It is also in part my own personal story. I met Mukesh in Geneva not long ago. We were there to farewell a mutual friend, Bob McKerrow, who is in the process of retiring from the Red Cross after 43 years of dedicated service to humanity.
The venue was Mulligin’s Irish Pub in the heart of Geneva, a fitting place for three cosmopolitan people in this cosmopolitan city whose streets throb with visitors from around the world. With an infectious enthusiasm as one of my strongest advocates, Bob dragged me to meet Mukesh almost as soon he arrived.
Mukesh Kapila speaking in Geneva at the farewell of our good friend Bob McKerrow as Bob headed for retirement after 43 years of dedicated service to humanity with the Red Cross
“Mukesh,” Bob said, his unabashed zeal forming an instant bond. “This is Bill Nicol. He’s written the definitive book on the tsunami. You must read it.”
Taking hold of the print proof, which Bob insisted I carry with me to Geneva, Mukesh quickly flipped through it. Now Professor of Global Health and Humanitarian Affairs at Manchester University, he was no slouch in grasping the essence of what I had written.
“The tsunami was a game changer,” he responded, his bright eyes shining with energy as he looked up from the book. “It was so big, so massive, the whole world joined together to help. It led to global reform in disaster recovery and changed Indonesia forever too. But no one has written the story. Until now, it seems.”
Mukesh then paused and shook my weighty tome. “By the look of this,” he said, “you seem to have filled the gap.”
So began what for me was a remarkable discussion in the rowdy atmosphere of rejoicing Bob’s great humanitarian contributions. Rarely do I meet someone who “gets it” in terms not just of the book but also the importance of rebuilding Aceh in four short years after the tsunami. But Mukesh did. He “got” it. Instantly. As did Bob before him and a handful of friends closely involved with Aceh’s reconstruction.
So also began my own journey into Mukesh’s world, a world in which I felt instant and deep rapport.
That world has seen Mukesh deal with some of the world’s most awful man-made atrocities—the genocides of Rwanda, Sebrenica and Darfur among them; the awful bloodbath in Timor too. He has also dealt with natural disasters. He was point man for the World Health Organisation in its response to the tsunami in Indonesia and has been a key figure in the International Federation of the Red Cross and Red Crescent Societies.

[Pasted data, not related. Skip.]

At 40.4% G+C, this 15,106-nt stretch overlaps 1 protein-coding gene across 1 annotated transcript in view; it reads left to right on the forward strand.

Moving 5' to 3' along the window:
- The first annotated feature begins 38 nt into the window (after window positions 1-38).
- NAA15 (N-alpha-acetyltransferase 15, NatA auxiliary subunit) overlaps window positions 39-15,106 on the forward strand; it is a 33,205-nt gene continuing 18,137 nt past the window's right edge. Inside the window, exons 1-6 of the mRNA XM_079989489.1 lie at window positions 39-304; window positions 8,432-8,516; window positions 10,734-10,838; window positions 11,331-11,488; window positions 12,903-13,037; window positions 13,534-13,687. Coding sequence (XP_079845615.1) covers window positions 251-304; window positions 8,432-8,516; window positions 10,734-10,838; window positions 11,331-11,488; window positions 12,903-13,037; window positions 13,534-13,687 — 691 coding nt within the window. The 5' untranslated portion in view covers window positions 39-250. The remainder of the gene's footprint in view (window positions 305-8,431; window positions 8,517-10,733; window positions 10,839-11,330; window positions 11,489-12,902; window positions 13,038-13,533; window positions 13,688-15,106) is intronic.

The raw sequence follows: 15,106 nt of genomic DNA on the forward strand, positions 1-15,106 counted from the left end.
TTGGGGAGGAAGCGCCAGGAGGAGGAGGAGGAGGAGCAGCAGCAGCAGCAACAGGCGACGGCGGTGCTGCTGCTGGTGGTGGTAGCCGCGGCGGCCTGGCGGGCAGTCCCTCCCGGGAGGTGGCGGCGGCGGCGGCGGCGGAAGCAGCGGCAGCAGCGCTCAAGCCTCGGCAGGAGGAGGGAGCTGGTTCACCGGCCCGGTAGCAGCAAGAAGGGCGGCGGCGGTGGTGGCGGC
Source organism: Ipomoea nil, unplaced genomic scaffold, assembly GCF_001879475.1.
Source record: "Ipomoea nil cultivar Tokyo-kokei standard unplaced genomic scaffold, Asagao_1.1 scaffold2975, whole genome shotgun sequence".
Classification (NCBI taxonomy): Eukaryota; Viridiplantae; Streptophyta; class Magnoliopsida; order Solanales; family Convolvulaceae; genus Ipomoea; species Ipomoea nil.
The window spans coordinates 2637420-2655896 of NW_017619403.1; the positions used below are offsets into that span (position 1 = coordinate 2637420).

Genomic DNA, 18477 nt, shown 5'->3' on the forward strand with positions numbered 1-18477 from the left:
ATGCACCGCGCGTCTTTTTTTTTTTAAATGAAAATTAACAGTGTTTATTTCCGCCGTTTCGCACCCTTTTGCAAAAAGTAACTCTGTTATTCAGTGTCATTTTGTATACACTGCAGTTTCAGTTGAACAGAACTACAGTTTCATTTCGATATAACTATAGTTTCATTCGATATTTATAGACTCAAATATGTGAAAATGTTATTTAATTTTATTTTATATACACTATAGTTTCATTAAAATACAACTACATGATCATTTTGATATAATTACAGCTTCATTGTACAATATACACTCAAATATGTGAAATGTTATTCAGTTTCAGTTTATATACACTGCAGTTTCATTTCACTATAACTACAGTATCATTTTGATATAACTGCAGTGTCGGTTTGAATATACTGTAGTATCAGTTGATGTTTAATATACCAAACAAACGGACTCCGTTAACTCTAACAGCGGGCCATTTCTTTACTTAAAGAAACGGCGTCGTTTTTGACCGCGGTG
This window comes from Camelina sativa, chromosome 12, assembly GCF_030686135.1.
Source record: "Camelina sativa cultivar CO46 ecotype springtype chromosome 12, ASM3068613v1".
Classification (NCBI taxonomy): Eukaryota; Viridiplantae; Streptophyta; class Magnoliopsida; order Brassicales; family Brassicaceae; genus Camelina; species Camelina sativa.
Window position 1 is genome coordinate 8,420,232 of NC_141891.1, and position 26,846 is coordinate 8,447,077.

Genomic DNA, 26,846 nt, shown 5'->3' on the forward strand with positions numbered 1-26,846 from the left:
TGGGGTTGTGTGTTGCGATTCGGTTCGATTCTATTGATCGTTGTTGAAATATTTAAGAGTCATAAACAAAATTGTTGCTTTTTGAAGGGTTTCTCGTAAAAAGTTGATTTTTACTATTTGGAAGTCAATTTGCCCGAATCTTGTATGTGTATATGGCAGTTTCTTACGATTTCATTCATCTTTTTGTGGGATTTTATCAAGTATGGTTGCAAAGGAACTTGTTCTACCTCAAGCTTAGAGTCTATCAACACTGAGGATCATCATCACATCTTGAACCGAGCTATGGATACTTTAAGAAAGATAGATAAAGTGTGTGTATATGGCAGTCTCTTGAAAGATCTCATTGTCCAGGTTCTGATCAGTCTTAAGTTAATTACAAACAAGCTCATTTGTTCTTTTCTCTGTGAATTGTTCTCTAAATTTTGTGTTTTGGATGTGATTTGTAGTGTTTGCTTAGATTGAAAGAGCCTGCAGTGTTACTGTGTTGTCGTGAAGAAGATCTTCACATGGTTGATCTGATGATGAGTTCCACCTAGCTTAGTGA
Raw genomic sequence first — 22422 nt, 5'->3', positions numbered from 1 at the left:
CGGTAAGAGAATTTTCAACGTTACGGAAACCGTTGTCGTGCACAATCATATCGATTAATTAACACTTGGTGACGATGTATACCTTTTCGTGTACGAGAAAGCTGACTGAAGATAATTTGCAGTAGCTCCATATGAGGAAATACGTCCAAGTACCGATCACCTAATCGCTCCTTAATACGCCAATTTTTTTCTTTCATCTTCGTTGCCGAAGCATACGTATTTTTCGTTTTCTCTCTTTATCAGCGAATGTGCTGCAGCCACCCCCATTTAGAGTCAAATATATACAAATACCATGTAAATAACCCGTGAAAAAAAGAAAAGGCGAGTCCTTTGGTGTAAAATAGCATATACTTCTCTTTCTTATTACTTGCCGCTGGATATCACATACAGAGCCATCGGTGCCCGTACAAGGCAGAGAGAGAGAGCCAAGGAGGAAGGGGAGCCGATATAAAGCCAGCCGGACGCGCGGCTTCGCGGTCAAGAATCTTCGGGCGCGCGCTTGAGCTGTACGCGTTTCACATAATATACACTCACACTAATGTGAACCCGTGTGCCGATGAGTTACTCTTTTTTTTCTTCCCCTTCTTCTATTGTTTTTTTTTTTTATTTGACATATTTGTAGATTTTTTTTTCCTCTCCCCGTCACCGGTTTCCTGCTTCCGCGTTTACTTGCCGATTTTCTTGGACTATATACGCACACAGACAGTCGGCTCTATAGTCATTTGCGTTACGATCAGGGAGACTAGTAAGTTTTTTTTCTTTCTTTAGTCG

While I did not meet Mukesh in Indonesia, I found from reading his book that we had other things in common. He had worked in East Timor where I had also lived while researching my book on its own man-made disaster caused by irresponsible Portuguese “decolonisation”, which later resulted in bloody civil war, Indonesian military occupation and militia massacres. And my youngest son, Brad, had, like Mukesh, worked with the UN in Sudan, although in far off Juba rather than Darfur.
So our personal journeys had unknowingly crossed paths well before we ever got to meet in person.
But that is not from where my empathy and rapport with Mukesh sprang. These came from reading his beautifully told story as UN Resident Humanitarian Coordinator in Sudan when the Government of that country orchestrated its rein of genocidal terror on Darfur.
More than that, they came from sharing his frustration at dealing with senior managers who refused to see the problems.
They came from experiencing the same isolation and loneliness of the outcast blamed for raising the problems and accused of being “emotional” and “provocative” for even daring to air them (two of many labels often cast my way).
They came from the same sheer exhaustion of working to help people only to be thrown on the scrap heap of history for your troubles.
And they came for me, like Mukesh, from being left to deal with my own post-traumatic stress that left me debilitated and distressed long after the party was over and everyone had gone off to their own self-congratulatory cocktails. (Well over four years after finishing in Aceh it has only been in the last few weeks that I have been able to at last sleep through a full night, the mental and physical exhaustion still lingering long, long after the events in Aceh that triggered the burnout).
Hence, reading Mukesh’s story was like reliving in my own small way the many traumas of a life lived trying to warn of impending disasters like the catastrophe in Timor or fighting to rebuild a community and nation devastated by one like the tsunami.